Have a browse at all
I used one ancho chile. Ancho is a smoked and dried poblano pepper. It gives a darker color and a little bit of a smoky taste.
Chiles de Arbol
These are the two little, skinny peppers. I think the smaller peppers are always the hottest. Two of them give this enchilada sauce just a touch of heat. It wasn’t overpowering but it was definitely there.
If you use guajillo chiles, though, you may not want to use the chiles de arbol at all because guajillo can be pretty spicy.
When you’re picking and choosing your chiles, have a look at my Scoville Heat Scale for details about each pepper.
Substitutions for Dried Chiles
If you’re unable to find the dried chiles, or you want to save time, you can try using the powdered versions.
For each Anaheim chile, use 1 tablespoon mild red chile powder. Ancho chile can be replaced with 1 tablespoon ancho powder. And, maybe 1 teaspoon of cayenne instead of chile de arbol.
Making the Chile Base
Before you boil the dried chiles to reconstitute them, remove the stems and seeds.
Since we don’t know how these peppers are dried, always wash them before you use them.
Most of the time, peppers are dried in the open air. You never know what could be on there. Try not to think about it. Just wash them. Trust me.
I like to wash them after I’ve removed the seeds and stems. Water makes the seeds stick to the peppers, making it more difficult to remove them. Whatever way works best for you is the way to go.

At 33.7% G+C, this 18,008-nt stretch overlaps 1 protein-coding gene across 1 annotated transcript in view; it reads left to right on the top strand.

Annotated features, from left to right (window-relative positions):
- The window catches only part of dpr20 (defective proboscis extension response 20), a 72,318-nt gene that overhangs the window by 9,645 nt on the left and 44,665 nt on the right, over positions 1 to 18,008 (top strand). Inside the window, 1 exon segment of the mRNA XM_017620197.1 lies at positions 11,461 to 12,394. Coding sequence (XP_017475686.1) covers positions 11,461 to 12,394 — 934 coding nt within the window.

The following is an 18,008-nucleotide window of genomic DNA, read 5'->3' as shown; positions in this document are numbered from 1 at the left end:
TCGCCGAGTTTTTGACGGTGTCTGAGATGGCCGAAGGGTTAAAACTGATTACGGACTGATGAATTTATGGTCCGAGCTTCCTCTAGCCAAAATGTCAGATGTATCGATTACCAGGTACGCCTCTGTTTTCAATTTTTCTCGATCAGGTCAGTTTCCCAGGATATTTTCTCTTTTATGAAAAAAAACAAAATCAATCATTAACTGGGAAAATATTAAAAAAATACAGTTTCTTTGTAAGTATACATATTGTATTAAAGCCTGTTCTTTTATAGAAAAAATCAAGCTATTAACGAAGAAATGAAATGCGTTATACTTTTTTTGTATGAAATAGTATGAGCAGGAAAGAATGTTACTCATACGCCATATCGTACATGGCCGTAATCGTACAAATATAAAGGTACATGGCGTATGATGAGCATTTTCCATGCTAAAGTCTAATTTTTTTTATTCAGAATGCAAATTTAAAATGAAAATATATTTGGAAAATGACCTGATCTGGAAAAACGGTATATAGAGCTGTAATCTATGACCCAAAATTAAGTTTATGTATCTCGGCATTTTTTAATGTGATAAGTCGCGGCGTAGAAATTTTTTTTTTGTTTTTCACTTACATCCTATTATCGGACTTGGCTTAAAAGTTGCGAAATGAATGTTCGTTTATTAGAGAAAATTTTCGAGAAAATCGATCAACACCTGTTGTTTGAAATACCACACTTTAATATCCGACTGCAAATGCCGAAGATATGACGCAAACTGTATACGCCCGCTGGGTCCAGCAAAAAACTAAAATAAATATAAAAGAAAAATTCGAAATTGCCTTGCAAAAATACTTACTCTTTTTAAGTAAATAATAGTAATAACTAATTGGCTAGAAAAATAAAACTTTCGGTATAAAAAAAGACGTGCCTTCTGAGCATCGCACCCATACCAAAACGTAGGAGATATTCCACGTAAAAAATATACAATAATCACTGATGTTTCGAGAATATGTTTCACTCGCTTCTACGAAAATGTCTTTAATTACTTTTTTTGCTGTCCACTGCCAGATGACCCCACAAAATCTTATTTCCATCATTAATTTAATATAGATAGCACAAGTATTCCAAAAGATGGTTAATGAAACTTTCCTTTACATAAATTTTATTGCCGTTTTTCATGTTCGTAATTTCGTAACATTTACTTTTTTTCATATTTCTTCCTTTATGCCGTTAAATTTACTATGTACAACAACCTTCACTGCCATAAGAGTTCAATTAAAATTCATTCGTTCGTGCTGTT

Using a Blender
A blender is one of the most important small appliances when making Mexican food.
Blend until completely smooth. You could strain after blending but I don’t find it necessary, if it’s blended really well.
Have a look at this Ninja Professional Plus Kitchen System (aff link) at Amazon. It’s the one we use and includes the blender, a food processor bowl and two to-go cups.
How Long Does Enchilada Sauce Keep?
This sauce should last in the refrigerator 3 or 4 days. It may get a little thick when it’s chilled for awhile. You can add more water to it in order to get back to the right consistency, if you like.
This sauce can also be frozen for 3-4 months.
Since this recipe makes one quart of sauce, you may have some leftover when making a tray of enchiladas. Use the remainder at the table when serving.
You can also use it to make nachos later. I made sheet pan nachos with the remainder. This is really the most delicious enchilada sauce I’ve ever made.
Is Enchilada Sauce Gluten Free?